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It’s a sign of English becoming Europe’s quasi-official language, Greenlight says.
A consumer in New York will search the web in English, a Berliner in German and someone in Shanghai in Mandarin. At least, that’s what marketers might assume. But it’s not always the case, suggests a new survey from U.K.-based digital marketing agency Greenlight.
The survey of 500 consumers, mostly in Europe and North America, found 76% at least occasionally search online in more than one language. That’s particularly true in Europe where more than 90% of consumers in several major European markets said they have searched in a language other than their own, including 100% of respondents in Belgium, Spain and Italy.
Belgium, which has three official languages, is not surprising, says Adam Bunn, director of search engine optimization at Greenlight. But the reasons for the high numbers in Spain and Italy are not so obvious.
“The fact that Italy and Spain top the chart with 100% of respondents claiming to search in multiple languages, despite reasonably homogenized language use, is possibly a testament to the position of English as the quasi-official language of Europe and the relative prevalence of English-language web pages,” Bunn says.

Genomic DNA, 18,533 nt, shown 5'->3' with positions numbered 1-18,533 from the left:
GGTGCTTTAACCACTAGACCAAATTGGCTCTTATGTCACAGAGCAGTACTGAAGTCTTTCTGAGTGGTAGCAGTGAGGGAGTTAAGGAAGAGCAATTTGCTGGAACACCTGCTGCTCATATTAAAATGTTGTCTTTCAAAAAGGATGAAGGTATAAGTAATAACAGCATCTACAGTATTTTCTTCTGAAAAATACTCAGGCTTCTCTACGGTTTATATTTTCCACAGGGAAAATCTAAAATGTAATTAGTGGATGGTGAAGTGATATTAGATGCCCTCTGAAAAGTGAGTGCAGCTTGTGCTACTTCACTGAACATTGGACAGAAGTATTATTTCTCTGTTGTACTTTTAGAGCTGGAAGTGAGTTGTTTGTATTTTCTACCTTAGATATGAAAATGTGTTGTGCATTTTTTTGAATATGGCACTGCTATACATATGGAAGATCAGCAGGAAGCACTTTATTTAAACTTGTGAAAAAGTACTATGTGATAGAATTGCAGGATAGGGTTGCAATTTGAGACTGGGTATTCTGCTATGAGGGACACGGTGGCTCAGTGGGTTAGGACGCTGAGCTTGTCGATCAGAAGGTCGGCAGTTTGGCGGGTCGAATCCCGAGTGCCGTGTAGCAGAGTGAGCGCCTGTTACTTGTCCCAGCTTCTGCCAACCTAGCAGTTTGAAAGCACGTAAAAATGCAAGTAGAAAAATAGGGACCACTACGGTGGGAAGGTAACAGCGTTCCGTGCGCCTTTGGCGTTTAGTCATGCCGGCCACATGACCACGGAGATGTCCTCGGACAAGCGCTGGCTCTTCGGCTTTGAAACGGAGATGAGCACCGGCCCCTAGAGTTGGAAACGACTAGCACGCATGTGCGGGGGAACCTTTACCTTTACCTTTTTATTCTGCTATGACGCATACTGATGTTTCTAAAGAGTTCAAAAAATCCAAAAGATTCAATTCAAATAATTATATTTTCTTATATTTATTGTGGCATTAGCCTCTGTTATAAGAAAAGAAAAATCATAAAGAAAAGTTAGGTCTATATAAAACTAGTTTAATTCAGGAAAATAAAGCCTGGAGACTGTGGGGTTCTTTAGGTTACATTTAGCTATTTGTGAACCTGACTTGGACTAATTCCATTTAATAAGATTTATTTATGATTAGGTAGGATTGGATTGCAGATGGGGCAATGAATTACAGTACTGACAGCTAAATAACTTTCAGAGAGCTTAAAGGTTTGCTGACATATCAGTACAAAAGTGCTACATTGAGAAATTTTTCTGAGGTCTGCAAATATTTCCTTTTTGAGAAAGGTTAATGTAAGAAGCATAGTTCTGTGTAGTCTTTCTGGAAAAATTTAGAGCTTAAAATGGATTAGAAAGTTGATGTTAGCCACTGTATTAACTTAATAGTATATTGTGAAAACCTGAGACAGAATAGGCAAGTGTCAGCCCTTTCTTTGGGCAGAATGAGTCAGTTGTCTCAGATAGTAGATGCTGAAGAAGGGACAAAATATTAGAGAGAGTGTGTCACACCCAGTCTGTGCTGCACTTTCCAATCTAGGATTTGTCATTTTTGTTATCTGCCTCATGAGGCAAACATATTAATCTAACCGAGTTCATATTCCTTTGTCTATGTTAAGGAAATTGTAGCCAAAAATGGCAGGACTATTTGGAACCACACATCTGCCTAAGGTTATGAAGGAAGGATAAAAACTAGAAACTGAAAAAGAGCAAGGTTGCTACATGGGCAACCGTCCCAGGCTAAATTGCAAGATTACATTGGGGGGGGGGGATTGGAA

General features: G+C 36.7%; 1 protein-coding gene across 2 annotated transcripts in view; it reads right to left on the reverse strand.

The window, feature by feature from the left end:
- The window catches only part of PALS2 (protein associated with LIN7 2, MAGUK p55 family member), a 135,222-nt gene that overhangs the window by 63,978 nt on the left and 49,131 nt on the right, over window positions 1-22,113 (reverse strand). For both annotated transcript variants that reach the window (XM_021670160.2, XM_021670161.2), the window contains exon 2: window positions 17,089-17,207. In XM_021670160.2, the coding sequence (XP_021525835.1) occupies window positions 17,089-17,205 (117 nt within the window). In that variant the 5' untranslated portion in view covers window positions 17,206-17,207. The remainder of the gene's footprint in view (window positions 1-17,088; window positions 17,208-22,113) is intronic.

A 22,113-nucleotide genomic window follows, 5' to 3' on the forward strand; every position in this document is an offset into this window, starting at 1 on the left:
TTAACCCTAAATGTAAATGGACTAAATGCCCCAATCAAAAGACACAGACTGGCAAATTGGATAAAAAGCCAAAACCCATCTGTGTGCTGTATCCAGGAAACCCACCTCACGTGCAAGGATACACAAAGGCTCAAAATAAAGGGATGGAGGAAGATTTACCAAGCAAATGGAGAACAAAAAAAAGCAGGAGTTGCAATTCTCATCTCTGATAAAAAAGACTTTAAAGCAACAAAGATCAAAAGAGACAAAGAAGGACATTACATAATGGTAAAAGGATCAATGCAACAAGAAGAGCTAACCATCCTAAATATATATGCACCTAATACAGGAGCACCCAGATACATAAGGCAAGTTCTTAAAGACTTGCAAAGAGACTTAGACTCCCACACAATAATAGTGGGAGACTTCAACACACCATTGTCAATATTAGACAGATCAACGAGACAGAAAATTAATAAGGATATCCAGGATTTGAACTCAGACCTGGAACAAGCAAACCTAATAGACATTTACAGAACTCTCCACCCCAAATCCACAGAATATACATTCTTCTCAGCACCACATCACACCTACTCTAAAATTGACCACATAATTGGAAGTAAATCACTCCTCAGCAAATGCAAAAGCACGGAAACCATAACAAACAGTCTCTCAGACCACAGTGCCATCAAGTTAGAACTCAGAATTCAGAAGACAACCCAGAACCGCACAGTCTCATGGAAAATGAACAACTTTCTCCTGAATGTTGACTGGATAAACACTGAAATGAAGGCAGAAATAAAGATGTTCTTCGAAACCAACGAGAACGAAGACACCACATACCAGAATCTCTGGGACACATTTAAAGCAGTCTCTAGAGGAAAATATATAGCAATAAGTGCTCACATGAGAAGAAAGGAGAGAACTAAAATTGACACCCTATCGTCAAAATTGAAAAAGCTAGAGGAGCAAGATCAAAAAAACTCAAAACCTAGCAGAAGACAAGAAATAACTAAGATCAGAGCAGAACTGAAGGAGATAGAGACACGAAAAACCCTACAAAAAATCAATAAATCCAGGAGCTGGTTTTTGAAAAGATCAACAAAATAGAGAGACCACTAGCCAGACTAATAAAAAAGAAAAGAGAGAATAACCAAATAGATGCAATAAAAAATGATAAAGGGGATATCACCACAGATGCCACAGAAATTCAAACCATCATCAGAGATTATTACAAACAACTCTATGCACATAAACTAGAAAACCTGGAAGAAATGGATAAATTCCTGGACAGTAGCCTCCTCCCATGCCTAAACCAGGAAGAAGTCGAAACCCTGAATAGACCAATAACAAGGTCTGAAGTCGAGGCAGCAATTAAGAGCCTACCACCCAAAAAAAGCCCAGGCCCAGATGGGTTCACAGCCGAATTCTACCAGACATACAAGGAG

He notes a Greenlight study from 2010 showed that the United Kingdom produced the most web pages per person among European countries at 17, compared with 10 for Spain and six for Italy. “Presumably as well as there being more English spam on the web, this also means there is more high-quality English content to be searched for by Europeans as well,” he says.
Even in English-speaking countries, however, it’s fairly common for consumers to say they search the web in more than one language. 44% of Canadians say so, along with 42% of respondents in the U.K. and 35% from the U.S.
Here is the percentage of consumers in each of the following countries who say they sometimes search the web in more than one language:
- Belgium, 100%
- Spain, 100%
- Italy, 100%
- Portugal, 95%
- Netherlands, 94%
- Germany, 91%
- Canada, 44%
- United Kingdom, 42%
- United States, 35%
Of the 500 consumers surveyed, 70% live in Europe, 25% North America, 3% Asia and 2% elsewhere.